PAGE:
Column: My interview with Mike Leach, BYU’s unlikeliest legend

I still can’t believe he’s gone.

It’s been nearly three months since Mike Leach left us, and it still doesn’t feel real.

It happened so suddenly. No one could have seen it coming. No one could have been adequately prepared.

Nobody was able to really say goodbye.

Leach, in the thick of bowl preparation with his Mississippi State squad, passed away Dec. 12 after suffering a massive, unexpected heart attack. He was 62 at the time of his passing, and today would have been his 63rd birthday.

It’s near impossible to eulogize a figure such as Leach. As one reflects on his life, achievements and character, you can never quite get to the bottom. There’s always more. I wonder if any of us have the depth to fully comprehend this man.

Mike Leach walks off the field to an ovation from the Texas Tech crowd in 2009. (Geoffrey McAllister, AP)

He was “the Pirate,” authentically himself and without a care in the world as to what anyone else might think of him. He was the Norm MacDonald of college football, although comparing anyone to Leach seems strange considering how unique the man truly was. He was as ‘one-in-a-billion’ as you could possibly find.

He was also a brilliant football mind.

Brilliant may even be an understatement— Leach was eccentrically genius.

He climbed the collegiate coaching ranks all the way to the head job at Texas Tech in 1999, bringing a previously irrelevant program into the national spotlight before doing the same thing at Washington State and ultimately landing in Starkville. He won 158 games, eight bowl games and revolutionized the sport with his trademark pass-heavy, air raid offensive scheme.. but more on that later.

When he wasn’t winning football games, he was fueling his obsession with pirates, whales, obscure historical figures (think Geronimo or Jackson Pollock) or whatever else caught his fancy.

How many other Division-I coaches, let alone considerably successful ones, never played a snap of college football but hold a law degree? Surely no other coach is spending his offseason teaching a five-week seminar titled “Insurgent Warfare and Football Strategies,” but for Leach, it was completely on-brand.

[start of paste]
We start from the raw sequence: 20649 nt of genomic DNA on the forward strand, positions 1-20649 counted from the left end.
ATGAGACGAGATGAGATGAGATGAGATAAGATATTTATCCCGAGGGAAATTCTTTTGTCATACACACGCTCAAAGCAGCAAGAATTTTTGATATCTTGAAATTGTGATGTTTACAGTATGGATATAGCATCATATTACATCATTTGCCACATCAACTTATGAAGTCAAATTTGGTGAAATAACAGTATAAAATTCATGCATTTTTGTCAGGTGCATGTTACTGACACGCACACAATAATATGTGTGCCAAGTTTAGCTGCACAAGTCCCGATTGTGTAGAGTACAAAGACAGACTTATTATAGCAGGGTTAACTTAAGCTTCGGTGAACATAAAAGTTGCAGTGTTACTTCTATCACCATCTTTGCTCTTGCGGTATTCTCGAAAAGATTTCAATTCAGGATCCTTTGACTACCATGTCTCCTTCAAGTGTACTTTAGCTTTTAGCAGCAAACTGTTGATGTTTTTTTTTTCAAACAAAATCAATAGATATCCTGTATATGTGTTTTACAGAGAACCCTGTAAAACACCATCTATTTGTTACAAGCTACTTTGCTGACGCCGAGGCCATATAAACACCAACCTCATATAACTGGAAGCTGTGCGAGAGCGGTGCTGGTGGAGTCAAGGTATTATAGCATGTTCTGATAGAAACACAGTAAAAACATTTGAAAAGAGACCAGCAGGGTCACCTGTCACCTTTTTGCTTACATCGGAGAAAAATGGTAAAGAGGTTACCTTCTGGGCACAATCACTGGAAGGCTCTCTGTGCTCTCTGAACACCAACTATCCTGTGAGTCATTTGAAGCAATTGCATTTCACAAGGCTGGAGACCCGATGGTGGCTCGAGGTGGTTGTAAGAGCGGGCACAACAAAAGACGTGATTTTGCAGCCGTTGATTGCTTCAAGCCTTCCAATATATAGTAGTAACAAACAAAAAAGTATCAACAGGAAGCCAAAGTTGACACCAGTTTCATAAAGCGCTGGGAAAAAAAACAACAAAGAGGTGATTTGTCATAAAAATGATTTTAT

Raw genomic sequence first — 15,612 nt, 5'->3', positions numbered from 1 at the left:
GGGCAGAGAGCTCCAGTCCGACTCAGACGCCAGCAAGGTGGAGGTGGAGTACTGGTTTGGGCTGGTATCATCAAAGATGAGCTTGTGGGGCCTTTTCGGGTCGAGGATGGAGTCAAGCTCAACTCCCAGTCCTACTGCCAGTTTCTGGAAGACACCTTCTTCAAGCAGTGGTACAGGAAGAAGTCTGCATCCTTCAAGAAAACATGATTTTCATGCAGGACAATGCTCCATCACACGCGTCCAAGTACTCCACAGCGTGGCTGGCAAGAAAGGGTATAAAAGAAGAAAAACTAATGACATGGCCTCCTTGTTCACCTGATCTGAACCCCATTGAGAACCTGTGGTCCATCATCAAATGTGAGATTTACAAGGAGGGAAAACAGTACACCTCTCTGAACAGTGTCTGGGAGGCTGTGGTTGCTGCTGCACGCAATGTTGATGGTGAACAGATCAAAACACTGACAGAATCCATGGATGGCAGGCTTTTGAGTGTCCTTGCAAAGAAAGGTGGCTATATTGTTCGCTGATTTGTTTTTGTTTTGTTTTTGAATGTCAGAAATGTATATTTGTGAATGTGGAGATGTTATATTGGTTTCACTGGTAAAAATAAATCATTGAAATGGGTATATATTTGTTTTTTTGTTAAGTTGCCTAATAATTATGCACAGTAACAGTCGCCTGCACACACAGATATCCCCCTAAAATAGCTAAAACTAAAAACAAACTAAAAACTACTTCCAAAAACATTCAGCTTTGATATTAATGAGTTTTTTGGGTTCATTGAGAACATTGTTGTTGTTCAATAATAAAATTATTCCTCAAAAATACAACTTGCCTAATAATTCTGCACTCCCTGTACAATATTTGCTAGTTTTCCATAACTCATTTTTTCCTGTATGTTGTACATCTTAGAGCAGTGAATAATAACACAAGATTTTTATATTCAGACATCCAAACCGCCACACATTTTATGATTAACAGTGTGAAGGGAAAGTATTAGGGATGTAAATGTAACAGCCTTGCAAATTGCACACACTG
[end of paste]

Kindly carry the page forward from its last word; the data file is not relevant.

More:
Leach’s antics were highly entertaining — especially when using postgame interviews to analyze which Pac-12 mascot would emerge victorious in a brawl or offer shrewd advice for dating and marriage — but his various quirks often spilled over into his coaching and resulted in further glory.

He named his running back, Jamal Morrow, as team captain at Washington State solely because he felt Morrow’s appearance on “The Price is Right” would bring a coin toss advantage, and sure enough, Leach’s Wazzu squad went 11-4 in games where Morrow called the pregame coin flip.

When Texas Tech needed a kicker at midseason in 2008, Leach pursued a Tech student who had made a 30-yard field goal during a promotional halftime contest in the previous game. The student, Matt Williams, immediately joined the team and finished his career netting 149 of 150 extra point attempts.

The stories are endless. Mike Leach was the epitome of what makes college football great, both on and off the field. His coaching tree is stacked with talent, his influence is infinite and his admiration among fans — which feels much more like a cult following — will never fade.

He was delightful. He was special. He was a legend.

And it all started at BYU.


Hailing from Cody, Wyoming, Leach arrived on Brigham’s campus as a rugby player in 1979, having had his dreams of playing college football dashed by high school injuries. Like so many of us, Leach did all the typical Provo things you’d expect: He lived in Helaman Halls, ate at Brick Oven and repeatedly feuded with the honor code office over his wavy, shoulder-length hair.

Leach was the winner of contest for free BYU football season tickets as a freshman, sparking an obsession with the Cougars’ unprecedented, prolific passing attack.

It was destiny.